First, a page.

The rear IO is pretty standard now for a full ATX build, but Lian Li made sure there was enough mesh in just about every crevice possible to ensure enough ventilation. The RTX 2080 Super FE slid in without issue; it breathes comfortably around 30c idle and loads to around 70c.
The rear tempered glass side panel has the same amount of tint as the front side panel, making it difficult to see any cable management.
Once the tempered glass side panel is swung open, are three doors that swing open and finally reveal the rest of the cables.
Cable management has been thought through, with every cable having at least a "few" tie-down points.
And the best view - the front side view. This build really shows how stealthy one can be, especially when RGB is not present.
Having seen just about every form of case over the years, we can safely say that Lian Li's Lancool III is impressive in just about every way. While the Lancool III hasn't changed much aesthetically from the Lancool II Mesh, it's a much different story functionally. Having the ability to have three 360mm radiators simultaneously makes having enough cooling capacity for the hottest running of components.
This being Lian Li's most basic version of the Lancool III gives you just about everything except for lighting, which you could very well add later.
In testing the Lancool III, the system, which runs an Intel i5 12600K and an NVIDIA RTX 2080 Super FE, ran cool, which was expected. The 12600K tended to hover in the low to mid-20s at idle and loaded up to about the high 60s. The NVIDIA RTX 2080 Super FE sat around 30C idle, and once it was loaded up, about 65C.
Looking at what you get with the Lancool III, as opposed to other cases of this caliber, are several elements of evolved engineering. The spring-loaded front fan or radiator mount is pretty much the best thing ever for a watercooler. The sheer amount of disk drives one could install here is absolutely insane.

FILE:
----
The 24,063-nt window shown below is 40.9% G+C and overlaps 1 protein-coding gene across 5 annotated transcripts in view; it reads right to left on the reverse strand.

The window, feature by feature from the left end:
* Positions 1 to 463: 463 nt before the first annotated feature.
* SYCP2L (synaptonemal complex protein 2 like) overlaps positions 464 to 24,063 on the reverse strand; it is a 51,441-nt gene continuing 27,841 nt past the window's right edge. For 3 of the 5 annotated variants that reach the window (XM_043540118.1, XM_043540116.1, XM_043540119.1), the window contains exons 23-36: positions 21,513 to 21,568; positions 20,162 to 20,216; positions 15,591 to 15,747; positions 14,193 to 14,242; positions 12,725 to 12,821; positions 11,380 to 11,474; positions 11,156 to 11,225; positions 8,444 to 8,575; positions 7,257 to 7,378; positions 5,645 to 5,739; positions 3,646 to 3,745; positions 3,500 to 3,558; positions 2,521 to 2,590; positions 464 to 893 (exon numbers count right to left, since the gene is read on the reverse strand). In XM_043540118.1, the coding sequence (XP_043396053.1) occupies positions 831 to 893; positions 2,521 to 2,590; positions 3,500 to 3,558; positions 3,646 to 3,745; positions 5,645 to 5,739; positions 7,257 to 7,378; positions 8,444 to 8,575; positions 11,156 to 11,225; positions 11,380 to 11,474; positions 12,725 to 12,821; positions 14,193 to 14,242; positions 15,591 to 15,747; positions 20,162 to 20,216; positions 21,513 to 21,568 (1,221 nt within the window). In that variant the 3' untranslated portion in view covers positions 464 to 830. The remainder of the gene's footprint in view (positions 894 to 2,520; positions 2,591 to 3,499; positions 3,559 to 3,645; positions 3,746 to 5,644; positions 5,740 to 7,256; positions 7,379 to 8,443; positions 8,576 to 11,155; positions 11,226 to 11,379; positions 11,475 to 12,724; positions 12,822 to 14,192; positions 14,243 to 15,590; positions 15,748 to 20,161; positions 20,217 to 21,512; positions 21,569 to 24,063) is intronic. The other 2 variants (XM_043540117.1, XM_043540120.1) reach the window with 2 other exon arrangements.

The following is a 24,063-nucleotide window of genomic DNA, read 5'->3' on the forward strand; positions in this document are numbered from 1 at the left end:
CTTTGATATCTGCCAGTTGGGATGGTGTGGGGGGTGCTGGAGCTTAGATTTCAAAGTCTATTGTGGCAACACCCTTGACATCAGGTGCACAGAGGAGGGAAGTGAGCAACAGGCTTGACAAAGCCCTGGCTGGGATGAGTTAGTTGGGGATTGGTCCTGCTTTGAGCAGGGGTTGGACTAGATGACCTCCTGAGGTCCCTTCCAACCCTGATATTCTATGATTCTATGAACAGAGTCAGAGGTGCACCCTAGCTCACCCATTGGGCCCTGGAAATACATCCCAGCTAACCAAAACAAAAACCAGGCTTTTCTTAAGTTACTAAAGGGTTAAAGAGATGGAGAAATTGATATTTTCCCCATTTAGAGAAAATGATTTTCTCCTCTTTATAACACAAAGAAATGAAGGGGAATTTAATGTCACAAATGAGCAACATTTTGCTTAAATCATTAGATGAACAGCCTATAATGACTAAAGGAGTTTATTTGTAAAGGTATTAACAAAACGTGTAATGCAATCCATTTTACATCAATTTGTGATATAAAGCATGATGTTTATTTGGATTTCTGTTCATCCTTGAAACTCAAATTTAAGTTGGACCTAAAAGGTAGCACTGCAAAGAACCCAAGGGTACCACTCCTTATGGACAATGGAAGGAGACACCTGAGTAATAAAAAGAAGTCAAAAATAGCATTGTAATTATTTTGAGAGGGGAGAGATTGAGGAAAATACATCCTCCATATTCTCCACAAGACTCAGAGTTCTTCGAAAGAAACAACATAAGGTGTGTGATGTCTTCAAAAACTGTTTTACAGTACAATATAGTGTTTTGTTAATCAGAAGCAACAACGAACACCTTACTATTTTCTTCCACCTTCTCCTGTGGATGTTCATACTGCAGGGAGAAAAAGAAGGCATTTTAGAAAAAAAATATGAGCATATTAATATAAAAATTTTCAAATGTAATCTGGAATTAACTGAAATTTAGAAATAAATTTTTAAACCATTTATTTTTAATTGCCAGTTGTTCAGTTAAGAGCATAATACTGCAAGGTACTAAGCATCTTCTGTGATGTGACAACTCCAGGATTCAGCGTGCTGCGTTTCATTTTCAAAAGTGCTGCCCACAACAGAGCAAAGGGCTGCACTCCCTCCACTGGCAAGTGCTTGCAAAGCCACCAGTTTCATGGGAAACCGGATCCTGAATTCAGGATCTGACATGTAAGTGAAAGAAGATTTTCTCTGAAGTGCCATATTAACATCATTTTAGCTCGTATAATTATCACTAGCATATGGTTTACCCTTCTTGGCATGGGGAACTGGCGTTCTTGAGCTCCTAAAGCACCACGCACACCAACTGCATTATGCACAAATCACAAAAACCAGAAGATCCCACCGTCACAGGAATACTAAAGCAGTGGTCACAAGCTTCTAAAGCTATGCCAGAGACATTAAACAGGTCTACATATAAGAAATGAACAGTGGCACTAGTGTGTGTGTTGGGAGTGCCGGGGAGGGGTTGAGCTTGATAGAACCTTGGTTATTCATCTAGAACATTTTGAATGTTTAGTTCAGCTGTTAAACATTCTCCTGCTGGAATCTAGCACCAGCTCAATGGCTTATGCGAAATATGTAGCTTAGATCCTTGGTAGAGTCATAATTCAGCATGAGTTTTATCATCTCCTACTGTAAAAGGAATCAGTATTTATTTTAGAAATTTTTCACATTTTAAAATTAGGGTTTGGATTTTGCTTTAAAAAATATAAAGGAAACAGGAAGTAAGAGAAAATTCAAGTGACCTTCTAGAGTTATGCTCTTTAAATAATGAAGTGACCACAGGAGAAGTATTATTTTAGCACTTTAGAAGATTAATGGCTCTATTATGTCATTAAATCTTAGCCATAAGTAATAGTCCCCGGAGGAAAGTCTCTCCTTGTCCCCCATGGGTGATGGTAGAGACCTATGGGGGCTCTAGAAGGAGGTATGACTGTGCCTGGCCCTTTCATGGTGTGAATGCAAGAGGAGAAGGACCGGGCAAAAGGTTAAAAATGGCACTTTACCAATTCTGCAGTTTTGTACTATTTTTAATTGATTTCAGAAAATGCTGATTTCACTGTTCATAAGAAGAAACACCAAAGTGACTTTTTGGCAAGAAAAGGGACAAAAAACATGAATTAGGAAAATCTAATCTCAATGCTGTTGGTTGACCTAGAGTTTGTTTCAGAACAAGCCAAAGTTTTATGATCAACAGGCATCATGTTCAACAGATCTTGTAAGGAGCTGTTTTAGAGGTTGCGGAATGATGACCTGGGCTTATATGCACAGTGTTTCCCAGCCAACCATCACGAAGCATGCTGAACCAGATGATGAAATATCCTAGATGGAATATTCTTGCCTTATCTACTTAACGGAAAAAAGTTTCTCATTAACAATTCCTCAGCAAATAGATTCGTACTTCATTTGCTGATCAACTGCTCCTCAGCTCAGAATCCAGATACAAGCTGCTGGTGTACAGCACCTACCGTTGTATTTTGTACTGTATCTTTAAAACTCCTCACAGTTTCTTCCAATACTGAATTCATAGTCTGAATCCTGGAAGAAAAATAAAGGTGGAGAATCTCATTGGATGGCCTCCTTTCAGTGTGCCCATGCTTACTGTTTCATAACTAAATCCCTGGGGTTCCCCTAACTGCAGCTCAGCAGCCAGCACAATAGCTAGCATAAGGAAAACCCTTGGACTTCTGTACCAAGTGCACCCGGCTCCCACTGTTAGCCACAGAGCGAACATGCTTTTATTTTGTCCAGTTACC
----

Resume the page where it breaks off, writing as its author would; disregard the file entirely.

In today's market, it's priced competitively at $150 for the base model, which offers excellent cooling potential, two tinted tempered glass side panels, and a very high-end design. Value-wise, the Lancool III gives you three 140mm fans. While not the fanciest of fans, they push a bit of air! It would have been nice to see a SKU with the new Unifans that Lian Li just launched, but this would significantly increase the price point, and the only 140mm version of the Unifan is only available in the SL140 SKU.
Overall, the Lancool III is a compelling offering from Lian Li. Great cooling potential, tons of storage locations, four 140mm fans included, and the extremely impeccable reputation and build quality that Lian li provides will make for an awesome build.
The Bottom Line
Lian Li's Lancool III is the best version yet of the series. Stealthy, tons of attention to detail, easy to build in, and great water cooling options.